1. Lay down a tarp on the ground. The tarp will act as a moisture barrier between the ground and your tent. You can do without the tarp if the ground below your tent area isn’t too muddy.
2. Spread the tent fabric flat on top of the tarp. Take the tent poles and connect them with each other, creating a very long line.
3. Insert the tent pole through the tent flaps. The flaps where the poles are supposed to go through are fairly visible, so it’s difficult to miss it.
4. Each corner of the tent base should have an eyelet where you are supposed to connect the end of the long line of tent poles to. Once you start securing the tent pole ends to the eyelets, the dome shape of the tent should take shape.
5. Don’t worry, tent poles used for dome tents are usually flexible and can bend a little without breaking.
6. Most dome tents don’t need a lot of weights to anchor it down, especially if you store a lot of items inside the tent. The items inside the tent will act as makeshift anchors. However, you can also put up stakes if you really want to or if there are really strong winds.
- How to erect a marquee tent, and why isn’t it in your guide?
Marquee tents fall into two categories, marquee pole tents and marquee frame tents. Both pole and frame tents were discussed in the guide and just follow the guide that corresponds to the type of marquee tent you have.
- How long does it take to set up a tent?
It depends on how large your tent is. Small, dome tents meant for camping can be set up in just 15 minutes, while large frame tents spanning 30 feet or more can take an hour or more.
- How do you put up a tent in rainy weather?
Truth be told, if it rains, it means you should postpone setting up the tent, especially because anything inside the tent would get wet anyway. However, if you’re working on a schedule, just make sure you wear safety gear. Also, lay down a tarp on the ground, and set your canopy canvas on top of it. It will prevent your canopy top from getting too muddy.
- We’re finding it difficult to drape the tent canopy top all over the framework, how can you do it easily?
Remember to lift the fabric before making the motion of throwing it forward, except gently. When the fabric is in the air, the air cushion underneath helps carry your fabric over to where you want it to go.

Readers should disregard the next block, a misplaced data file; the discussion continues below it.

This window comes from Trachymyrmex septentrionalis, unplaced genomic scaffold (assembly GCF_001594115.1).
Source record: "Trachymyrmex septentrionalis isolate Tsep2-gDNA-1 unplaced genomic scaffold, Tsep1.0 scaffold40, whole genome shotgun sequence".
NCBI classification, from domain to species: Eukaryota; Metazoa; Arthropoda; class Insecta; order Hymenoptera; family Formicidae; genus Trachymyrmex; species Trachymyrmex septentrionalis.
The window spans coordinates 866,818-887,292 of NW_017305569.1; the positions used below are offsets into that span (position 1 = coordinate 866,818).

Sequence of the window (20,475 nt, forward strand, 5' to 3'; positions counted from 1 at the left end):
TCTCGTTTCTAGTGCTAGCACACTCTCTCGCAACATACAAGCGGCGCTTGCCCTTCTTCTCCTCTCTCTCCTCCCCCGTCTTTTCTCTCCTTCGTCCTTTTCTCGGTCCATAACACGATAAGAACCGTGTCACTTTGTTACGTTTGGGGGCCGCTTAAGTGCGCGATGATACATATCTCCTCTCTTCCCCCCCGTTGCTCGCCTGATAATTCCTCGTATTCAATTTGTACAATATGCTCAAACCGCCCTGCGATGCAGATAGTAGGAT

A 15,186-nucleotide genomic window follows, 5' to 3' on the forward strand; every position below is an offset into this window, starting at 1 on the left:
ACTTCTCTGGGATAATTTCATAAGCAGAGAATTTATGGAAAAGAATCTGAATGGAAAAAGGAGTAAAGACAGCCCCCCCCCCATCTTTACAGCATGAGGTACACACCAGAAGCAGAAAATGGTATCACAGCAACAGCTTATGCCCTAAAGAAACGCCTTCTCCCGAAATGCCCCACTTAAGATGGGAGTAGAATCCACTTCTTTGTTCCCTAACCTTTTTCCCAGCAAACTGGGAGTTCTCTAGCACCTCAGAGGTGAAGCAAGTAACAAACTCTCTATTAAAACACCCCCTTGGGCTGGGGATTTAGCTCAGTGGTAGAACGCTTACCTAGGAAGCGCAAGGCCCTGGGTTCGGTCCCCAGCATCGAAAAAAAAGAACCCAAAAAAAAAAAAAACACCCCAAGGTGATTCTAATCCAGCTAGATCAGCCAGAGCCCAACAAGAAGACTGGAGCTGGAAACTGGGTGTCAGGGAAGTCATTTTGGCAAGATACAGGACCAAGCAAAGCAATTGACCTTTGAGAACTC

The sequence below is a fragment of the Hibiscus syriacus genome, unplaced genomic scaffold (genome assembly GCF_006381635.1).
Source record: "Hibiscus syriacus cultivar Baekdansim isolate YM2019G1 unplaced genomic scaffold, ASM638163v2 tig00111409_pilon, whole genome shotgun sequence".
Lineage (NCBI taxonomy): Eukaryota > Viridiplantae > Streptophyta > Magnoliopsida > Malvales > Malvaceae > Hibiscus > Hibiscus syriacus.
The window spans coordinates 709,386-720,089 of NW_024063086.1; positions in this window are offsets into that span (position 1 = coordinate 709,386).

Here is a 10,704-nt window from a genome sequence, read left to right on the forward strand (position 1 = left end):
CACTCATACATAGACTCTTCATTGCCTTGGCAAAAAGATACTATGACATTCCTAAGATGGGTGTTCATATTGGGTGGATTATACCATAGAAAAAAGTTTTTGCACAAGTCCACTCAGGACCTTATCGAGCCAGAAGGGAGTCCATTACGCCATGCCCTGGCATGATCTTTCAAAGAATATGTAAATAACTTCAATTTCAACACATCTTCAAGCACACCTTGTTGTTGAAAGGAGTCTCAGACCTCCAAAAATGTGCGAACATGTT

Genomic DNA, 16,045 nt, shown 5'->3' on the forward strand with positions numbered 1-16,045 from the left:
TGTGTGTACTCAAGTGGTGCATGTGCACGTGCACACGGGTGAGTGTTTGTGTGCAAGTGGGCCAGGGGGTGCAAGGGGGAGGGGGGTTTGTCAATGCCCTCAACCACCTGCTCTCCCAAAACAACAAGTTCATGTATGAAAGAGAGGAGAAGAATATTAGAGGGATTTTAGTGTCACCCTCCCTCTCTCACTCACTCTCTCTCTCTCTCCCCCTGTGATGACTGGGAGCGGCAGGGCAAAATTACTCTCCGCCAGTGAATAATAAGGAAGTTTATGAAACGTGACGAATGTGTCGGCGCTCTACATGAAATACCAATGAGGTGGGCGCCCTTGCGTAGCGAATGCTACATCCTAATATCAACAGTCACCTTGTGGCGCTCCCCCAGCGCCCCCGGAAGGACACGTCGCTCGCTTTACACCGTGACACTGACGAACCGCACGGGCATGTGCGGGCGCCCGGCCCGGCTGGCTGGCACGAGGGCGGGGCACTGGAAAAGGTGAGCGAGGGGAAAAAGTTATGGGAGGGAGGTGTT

- How can I keep my tent from being blown away while it’s being set u?
Tents are most vulnerable when you’re trying to set up the legs. Since one side of the tent is elevated, the wind can simply slip into the elevated part and lift your tent right off the ground. To prevent this, always start on the side away from the direction of the wind.
- How do I take down my tent?
Just follow the instructions on installing a tent, only in reverse. Remember to clean and dry all parts of the tent before you store them, to prevent deterioration. Also, if you know that you’re not going to use your tent for a long time, it’s better to give it a good cleaning before storing it.
Before we go, here are some additional tips for you:
- Always store your manual or instruction guide in a safe place. Aside from installation instructions, the manual will contain important things that are unique to the brand and model of tent that you own, like troubleshooting tips and repair care.
- If you use your tent frequently, have extra materials handy, like extra weight bags, stakes or additional guy ropes. You never know when your tent is going to need extra anchoring.
- Don’t be stubborn when it comes to asking for help. Installing a big tent is practically impossible for larger tents, as you need to elevate an entire side at a time. It’s better to seek help that risk damaging your tent.
- Always prepare the location beforehand, and free it from debris like leaves, stones, and branches, which can damage the tent canopy fabric.
So there you have it! Our tent installation all-in-one guide. Now, instructions on how to put up a party tent may differ slightly, and your tent may have additional parts that you won’t find in this guide. There are manufacturers who implement their own locking and rope systems but don’t worry. Most tents are put up the same way, with only slight variations here and there. When in doubt, there’s always the instruction manual to help you.
So what are you waiting for? Grab a friend or family member and get right to it! Once you’ve started you’ll realize it’s actually quite easy and linear. Good luck!